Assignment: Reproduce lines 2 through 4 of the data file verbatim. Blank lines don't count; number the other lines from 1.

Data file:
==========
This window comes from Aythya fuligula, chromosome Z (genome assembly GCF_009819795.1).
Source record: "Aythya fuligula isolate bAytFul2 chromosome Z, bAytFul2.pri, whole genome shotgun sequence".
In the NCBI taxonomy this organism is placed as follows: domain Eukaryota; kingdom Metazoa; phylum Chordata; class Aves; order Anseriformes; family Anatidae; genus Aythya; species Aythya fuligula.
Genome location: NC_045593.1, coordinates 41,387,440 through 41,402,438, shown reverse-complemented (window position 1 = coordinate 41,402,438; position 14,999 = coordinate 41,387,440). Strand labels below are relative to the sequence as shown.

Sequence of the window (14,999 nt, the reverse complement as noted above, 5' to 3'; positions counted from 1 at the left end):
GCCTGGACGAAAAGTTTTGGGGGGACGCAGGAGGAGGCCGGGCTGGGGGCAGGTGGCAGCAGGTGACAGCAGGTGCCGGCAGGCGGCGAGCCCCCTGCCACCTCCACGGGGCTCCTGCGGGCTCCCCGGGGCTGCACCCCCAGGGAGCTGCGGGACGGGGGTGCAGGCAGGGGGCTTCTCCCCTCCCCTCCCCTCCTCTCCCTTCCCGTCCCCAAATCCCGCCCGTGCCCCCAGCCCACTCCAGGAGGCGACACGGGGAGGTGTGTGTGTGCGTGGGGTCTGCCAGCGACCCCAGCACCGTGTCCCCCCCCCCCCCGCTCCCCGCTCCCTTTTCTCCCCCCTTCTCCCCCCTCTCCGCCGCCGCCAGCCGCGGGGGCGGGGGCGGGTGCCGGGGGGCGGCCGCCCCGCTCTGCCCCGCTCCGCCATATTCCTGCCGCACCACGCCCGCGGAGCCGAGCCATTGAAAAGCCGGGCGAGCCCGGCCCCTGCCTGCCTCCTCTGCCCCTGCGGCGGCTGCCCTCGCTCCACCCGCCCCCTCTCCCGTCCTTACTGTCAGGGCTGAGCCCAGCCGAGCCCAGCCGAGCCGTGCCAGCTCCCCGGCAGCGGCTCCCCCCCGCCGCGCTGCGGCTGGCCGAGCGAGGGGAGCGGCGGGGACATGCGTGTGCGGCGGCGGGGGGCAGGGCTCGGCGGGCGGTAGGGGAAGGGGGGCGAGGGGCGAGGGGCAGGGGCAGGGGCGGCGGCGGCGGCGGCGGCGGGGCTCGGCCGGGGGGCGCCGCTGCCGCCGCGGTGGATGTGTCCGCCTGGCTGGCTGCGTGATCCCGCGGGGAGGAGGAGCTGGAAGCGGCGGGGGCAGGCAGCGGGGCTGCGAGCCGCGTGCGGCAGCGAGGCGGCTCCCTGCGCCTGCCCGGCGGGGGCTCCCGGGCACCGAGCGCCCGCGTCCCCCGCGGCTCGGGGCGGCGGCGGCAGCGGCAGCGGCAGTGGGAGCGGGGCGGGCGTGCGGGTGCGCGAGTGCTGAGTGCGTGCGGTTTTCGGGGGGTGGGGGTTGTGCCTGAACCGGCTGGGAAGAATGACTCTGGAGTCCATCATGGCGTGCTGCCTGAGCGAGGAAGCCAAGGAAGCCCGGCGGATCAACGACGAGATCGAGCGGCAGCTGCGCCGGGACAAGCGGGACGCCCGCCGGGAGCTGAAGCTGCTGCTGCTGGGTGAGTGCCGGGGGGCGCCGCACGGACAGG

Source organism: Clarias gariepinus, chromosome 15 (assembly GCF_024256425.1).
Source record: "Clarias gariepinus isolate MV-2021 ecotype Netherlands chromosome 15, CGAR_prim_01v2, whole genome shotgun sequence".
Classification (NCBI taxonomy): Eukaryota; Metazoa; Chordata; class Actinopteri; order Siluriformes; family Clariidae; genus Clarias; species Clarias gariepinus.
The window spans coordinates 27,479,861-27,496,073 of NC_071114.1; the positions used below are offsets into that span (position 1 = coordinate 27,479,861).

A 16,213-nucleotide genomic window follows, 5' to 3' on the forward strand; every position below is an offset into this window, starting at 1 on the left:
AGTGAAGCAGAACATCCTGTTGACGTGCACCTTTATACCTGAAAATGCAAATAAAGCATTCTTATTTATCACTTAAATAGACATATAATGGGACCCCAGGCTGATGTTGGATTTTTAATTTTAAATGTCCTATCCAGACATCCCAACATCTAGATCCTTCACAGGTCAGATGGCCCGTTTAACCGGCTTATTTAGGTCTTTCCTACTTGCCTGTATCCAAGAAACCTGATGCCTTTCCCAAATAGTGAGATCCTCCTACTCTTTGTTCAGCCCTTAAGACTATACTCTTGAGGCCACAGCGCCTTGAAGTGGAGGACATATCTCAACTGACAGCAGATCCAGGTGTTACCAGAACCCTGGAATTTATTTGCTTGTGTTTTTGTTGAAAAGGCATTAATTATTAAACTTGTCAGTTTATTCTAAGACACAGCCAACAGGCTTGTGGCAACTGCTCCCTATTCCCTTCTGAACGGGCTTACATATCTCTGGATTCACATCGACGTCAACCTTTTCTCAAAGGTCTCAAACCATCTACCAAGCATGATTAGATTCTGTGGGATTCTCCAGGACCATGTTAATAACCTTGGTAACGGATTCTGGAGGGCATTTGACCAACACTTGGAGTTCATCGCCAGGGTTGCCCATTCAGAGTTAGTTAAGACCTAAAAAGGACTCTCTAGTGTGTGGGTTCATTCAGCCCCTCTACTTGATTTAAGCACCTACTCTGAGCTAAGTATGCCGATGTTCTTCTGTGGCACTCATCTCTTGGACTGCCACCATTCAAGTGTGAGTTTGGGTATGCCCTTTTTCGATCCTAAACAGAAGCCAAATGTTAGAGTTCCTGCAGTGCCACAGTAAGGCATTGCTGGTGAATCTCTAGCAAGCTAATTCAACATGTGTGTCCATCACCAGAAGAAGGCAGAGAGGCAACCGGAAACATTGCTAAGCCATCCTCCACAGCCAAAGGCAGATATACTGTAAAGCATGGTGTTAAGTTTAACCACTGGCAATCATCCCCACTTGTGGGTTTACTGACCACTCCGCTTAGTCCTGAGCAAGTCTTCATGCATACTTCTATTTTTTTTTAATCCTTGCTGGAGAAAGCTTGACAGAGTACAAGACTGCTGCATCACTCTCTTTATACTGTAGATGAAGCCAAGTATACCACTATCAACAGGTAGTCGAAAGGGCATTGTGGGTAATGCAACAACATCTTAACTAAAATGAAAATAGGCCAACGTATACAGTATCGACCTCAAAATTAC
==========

Source record: "Aythya fuligula isolate bAytFul2 chromosome Z, bAytFul2.pri, whole genome shotgun sequence".
In the NCBI taxonomy this organism is placed as follows: domain Eukaryota; kingdom Metazoa; phylum Chordata; class Aves; order Anseriformes; family Anatidae; genus Aythya; species Aythya fuligula.
Genome location: NC_045593.1, coordinates 41,387,440 through 41,402,438, shown reverse-complemented (window position 1 = coordinate 41,402,438; position 14,999 = coordinate 41,387,440). Strand labels below are relative to the sequence as shown.